Why Are Transitions So Difficult?
What Happens When You Try To Give Too Much Out Of Stores That Just Aren’t There?
“I’ve been through this so many times before; why is it still so hard?”
Angie* has served overseas for 11 years. She has lived in three different countries and changed roles and cities more times than that. Friends and teammates have come and gone. But this latest move, prompted by unexpected visa issues, has left her floundering.
“I should be used to starting over by now, but I’m just tired.
Was This a Mistake?
How often do you find yourself reaching a breaking point? How often do you try to give more than you have and need to stop and refuel? And when you do try to stop and take a breather, how often are you filled with guilt? Who am I to sit down and take a break? Do I really deserve this when there are people who need me? But at the same time, you may start feeling dread when someone comes to your door because you know you have nothing left to give. We become resentful. We become short-tempered. We become tired. We start to burn out.
What If You Allowed Yourself to Just Breathe?
“Should I be here? Was this a mistake?” Since middle school, Kelly dreamed of serving overseas. After a year of service on a university outreach team, she began wrestling more and more with doubts. The culture where she serves values directness, and a lot of “direct” comments about her abilities have stirred up her insecurities. Everyone comments on how my teammates picked up the language more quickly. They have more skills to bring to the table. Am I even doing enough? Am I enough?
Anxiety starts to play a more prominent role in Kelly’s life. It gets harder to sleep at night. Others’ laughter at a language blunder triggers waves of panic. She starts to get sick to her stomach any time she is asked to lead a small group or initiate a conversation with a national.
One of These Is Not Like the Others.
"Why don't you slow down and take a breather?" Susan asked as Dave walked in the door, his sweat-soaked shirt sticking to his body.
"I can't really afford to sit down right now.” As Dave shut the door behind him, the hot desert air seemed to recede as the atmosphere of the house returned to a comfortable temperature. “I just came from Abdullah's house to help patch his roof and now I have to prepare for the men's Bible study tonight and finish my sermon for tomorrow.”
"I just feel like you’re driving yourself into the ground," said Susan. "You look exhausted!"
Insight Into a "Typical Trip."
The president of an Eastern European country; a village in the mountains of Peru; university students in China; a people group along the Mediterranean Sea; a people group in Northern India; and those with medical needs in Kenya. What do these all have in common?
5 Unexpected Side Effects Of Grief And Loss
GRC regularly sends teams of care providers to a distant country regularly to provide care to the large number of global workers living there. This country is particularly strategic because of the concentration of global workers and the large number of unreached people groups concentrated there. GRC is committed to these recurring trips to assure a continuity of care to these clients and to see that every worker has access to care. While each trip finds our team encountering “typical” stress issues, each trip also carries its own unique challenges and problems. We hope the following post from one of our long-time care providers will give you more insight into a “typical trip” and the challenges faced by global workers around the world.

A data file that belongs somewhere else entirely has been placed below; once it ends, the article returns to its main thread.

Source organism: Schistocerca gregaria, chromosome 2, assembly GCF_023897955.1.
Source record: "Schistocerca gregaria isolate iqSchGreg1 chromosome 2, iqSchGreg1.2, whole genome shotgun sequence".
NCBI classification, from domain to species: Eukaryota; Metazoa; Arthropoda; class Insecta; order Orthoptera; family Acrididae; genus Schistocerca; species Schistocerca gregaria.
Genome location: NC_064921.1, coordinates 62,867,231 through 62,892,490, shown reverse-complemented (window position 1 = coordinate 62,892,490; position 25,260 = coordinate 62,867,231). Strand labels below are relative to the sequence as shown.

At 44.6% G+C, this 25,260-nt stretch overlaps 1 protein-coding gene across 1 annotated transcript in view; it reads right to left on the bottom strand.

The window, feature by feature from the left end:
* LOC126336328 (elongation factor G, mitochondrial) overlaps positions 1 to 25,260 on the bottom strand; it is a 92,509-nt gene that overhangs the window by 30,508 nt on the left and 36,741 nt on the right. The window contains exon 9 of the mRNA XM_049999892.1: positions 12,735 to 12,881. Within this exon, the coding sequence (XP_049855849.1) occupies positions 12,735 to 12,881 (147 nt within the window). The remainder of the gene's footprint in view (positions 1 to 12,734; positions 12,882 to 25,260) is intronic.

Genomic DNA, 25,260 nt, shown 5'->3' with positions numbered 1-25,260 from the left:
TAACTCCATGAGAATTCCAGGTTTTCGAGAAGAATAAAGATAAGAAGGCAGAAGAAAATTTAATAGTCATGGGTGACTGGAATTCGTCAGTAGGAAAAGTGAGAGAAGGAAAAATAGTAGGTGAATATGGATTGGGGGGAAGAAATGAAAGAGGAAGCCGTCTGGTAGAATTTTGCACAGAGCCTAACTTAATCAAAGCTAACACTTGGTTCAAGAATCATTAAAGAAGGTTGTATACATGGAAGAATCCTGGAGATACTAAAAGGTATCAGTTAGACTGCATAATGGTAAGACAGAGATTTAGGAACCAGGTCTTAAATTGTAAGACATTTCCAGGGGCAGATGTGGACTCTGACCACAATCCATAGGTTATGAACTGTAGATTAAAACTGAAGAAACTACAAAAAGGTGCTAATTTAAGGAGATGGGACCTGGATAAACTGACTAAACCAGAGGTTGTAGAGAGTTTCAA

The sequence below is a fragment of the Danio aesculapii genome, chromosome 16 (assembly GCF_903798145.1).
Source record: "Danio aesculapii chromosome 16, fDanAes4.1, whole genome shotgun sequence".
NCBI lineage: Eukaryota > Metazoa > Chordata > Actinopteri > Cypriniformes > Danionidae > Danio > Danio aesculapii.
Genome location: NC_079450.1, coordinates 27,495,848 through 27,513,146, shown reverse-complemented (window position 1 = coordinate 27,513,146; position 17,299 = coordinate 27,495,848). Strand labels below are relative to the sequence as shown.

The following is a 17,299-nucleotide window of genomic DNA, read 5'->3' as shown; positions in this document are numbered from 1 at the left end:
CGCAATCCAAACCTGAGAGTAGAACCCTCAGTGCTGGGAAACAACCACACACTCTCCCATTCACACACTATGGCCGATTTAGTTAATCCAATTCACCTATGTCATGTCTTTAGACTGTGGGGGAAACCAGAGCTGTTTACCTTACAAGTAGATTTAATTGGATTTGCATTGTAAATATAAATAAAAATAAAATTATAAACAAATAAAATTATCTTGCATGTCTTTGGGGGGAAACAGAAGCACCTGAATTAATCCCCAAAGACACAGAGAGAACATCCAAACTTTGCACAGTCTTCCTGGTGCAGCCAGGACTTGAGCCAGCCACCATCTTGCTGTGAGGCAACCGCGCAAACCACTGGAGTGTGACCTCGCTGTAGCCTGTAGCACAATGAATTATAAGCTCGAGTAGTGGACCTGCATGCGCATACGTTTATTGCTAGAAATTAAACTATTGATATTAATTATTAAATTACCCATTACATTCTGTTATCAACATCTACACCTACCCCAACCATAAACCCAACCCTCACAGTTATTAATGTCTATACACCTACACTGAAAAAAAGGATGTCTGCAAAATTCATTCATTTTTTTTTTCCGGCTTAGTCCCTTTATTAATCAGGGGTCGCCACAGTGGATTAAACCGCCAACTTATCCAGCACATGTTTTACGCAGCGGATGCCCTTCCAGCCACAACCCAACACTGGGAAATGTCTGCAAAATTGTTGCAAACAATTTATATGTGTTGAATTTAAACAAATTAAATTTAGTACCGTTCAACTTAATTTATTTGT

Who Has Failed Our Global Workers?
Grieving a loss can be an overwhelming process. When people talk about grief they often use the term in reference to losing a person, but in actuality grief can occur anytime a change occurs. We can grieve the temporary loss of friendships or changes in a friendship when a friend gets married, the loss of a place after moving, the loss of familiarity, or the loss of a loved one. Grief is an emotional process most people can relate to because grief is something we all experience at one time or another. In spite of how common the grieving process is, many are not familiar with certain “side effects” that can occur when we are in the middle of grieving a loss.
Burnout Part 3: How Can I Protect Myself From Burnout?
There is a great deal of turnover among global workers particularly in the first four years on the field. Another significant portion return between four and seven years. If a global worker remains on the field for eight years, then we see much more stability of the field, as well as, fruitfulness in church planting.
Turnover is not a problem in and of itself. It is the implication that church planting typically takes longer than seven year….
Burnout Part 2: Do's And Don'ts On The Path Of Burnout Recovery
The first two articles in this series have focused on recognizing and treating burnout, but what if you are not burned out and just want to take healthy steps to prevent reaching a state of burnout? Here are a few ideas on how to start consciously making choices that will help prevent burnout in the long run.
If you read and resonated with the description of burnout in part one of our series on burnout, you may be asking yourself “What should I do if I’m already burned out?” As mentioned previously, burnout symptoms can be very similar to the symptoms of depression - meaning ‘doing’ anything can be an uphill battle. So what can you do (or not do) in order to start on the path towards becoming balanced instead of burned out?